Five questions to Jared C. Deery

Five questions to Jared C. Deery

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Jared C. Deery Lives and works in NYC and has exhibited in Chicago, Denver, Los Angeles, New York, Milan and Berlin.  He has participated in the Salone del Mobile in Italy and the Saint-Etienne Design Biennale in France. Born in Philadelphia in 1980,  Deery moved to New York in 1997 and received his BFA with honors in 2001 from Pratt Institute and his MFA at Hunter College in 2009.Tell us your story, why did you become an artist?

Both of my parents were artists. Though we moved a lot as I grew up I was taught at a very young age to learn how to appreciate the curiosity, imagination and the self reliance that comes with being an artist. I tried to fight this urge but the desire to create and express my experience in the world soon became a driving force that I decided to face head on. I find the creation and expression of painting is the best way for me to respond to the current challenges of the world and a way to create meaningful and healing beauty for others. 

When you create a new work, how do you go about it? What comes first?

I often begin the creation of new works through many fast drawings as a way to access an unconscious part of myself and as a technique to get out of my own way. This searching continues as I prep surfaces and colors, waiting for the work to reveal its self to me. An active form of waiting is important in the first few steps so to help me mine deeper emotions and to develop a strong relationship with the image and its potential meanings. What can you tell us about your studio, what makes it special to you and how does it influence the way you work?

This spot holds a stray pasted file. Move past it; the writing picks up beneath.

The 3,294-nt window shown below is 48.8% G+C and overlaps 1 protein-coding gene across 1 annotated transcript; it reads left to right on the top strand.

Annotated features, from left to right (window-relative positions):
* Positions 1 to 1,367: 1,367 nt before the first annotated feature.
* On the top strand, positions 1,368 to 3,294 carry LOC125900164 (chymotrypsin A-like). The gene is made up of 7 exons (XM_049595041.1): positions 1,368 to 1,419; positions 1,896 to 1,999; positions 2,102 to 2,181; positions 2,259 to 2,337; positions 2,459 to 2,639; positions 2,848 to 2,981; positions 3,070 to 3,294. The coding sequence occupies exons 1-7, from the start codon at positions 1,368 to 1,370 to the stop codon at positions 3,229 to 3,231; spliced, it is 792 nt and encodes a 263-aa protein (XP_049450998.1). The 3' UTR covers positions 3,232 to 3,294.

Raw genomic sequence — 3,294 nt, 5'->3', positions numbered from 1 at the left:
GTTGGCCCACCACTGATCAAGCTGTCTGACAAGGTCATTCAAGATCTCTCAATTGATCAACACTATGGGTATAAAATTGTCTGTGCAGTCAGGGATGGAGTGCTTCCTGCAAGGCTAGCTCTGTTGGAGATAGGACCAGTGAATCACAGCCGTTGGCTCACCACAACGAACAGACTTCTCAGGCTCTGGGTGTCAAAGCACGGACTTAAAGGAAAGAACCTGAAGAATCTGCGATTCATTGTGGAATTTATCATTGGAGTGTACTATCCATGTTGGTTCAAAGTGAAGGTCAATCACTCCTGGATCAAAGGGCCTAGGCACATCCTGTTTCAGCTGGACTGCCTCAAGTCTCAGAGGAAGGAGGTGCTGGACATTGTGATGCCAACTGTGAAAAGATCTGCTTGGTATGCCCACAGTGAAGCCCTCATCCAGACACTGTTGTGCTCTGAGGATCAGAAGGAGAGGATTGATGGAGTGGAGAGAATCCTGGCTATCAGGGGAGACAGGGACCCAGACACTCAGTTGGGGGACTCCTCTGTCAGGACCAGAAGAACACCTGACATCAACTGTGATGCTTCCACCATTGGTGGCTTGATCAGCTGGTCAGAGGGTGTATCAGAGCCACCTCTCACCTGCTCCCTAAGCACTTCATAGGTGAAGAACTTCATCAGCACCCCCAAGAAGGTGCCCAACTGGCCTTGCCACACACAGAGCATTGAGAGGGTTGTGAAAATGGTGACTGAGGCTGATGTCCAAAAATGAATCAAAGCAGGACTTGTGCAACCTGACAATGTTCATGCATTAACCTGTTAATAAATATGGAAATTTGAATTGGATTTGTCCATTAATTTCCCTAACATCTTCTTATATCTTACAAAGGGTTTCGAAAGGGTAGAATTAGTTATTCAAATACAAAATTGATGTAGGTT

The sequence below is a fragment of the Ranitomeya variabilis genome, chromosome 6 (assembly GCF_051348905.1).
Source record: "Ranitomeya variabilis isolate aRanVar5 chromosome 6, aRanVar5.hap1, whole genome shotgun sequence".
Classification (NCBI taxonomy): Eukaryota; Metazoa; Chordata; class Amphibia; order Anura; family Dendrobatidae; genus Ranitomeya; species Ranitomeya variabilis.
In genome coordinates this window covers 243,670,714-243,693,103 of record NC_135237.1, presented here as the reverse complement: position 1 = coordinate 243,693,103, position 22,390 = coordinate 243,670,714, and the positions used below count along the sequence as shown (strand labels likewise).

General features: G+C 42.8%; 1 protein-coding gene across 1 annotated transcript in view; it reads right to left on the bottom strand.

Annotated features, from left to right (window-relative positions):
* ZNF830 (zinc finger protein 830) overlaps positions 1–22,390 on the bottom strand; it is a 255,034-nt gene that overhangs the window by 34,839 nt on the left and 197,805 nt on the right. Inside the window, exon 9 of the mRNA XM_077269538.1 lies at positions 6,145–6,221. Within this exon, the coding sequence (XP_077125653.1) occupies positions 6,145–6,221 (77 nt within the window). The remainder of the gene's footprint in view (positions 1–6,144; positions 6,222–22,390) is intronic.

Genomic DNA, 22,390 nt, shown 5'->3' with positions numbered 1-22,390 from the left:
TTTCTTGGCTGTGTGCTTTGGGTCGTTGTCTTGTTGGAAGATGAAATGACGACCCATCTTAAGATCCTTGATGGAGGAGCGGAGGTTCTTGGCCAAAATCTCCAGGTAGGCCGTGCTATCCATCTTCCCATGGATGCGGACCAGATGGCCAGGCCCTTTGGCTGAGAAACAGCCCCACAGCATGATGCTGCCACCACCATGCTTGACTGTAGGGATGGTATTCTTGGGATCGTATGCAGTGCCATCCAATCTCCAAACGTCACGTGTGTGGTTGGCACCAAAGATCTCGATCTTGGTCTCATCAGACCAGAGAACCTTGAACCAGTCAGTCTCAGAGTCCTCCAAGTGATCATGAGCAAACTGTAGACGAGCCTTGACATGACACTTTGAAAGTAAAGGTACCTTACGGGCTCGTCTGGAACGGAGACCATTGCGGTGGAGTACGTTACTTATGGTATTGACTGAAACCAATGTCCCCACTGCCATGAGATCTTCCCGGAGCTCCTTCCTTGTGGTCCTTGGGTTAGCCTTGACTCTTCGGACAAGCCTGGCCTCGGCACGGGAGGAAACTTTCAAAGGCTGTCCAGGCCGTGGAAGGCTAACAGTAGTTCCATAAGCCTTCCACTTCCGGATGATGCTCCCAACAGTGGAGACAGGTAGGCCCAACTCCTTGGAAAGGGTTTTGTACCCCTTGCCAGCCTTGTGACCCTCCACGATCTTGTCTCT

I am currently working in an old roll-gate garage that a fellow artist and I built out. This large space helps give a sense of freedom from the confines of space when making and looking at works. A large open space, where things can move or shift around, means that we are never isolated and never work completely independently of each other. This sharing helps steer us clear from any type of navel-gazing and pushes us towards places in our work we may have not found if we were completely alone.  Is there a work of art in your life that has especially impressed you?

I saw the first works that in a truthful way made in believe in the power of art in Washington DC at a retrospective of Mark Rothko with my mother when I was about 10. I have a strong memory of a fly that landed and would not get off an intense deep red wash of color. Subsequently when traveling as a young student to Italy I had my first case of Stendhal syndrome, coincidently in Florence, as I stood in front of Da Vinci’s “Adoration of the Magi”, an unfinished work. I struck with the power of being able to see directly into his decision making process and was left shaken, crying and paralyzed in the middle of the Uffizi gallery. I still shake thinking of that today.

Reach to the stars: where will you be in 5 years?

In 5 years or so I see myself still painting in New York, and summers in Europe, pushing the Psychology, symbolism, size, and chromatic elements that are currently inside my paintings. I hope to find deeper more meaningful and magical ways to express my experience in this world. Learn more about the artist: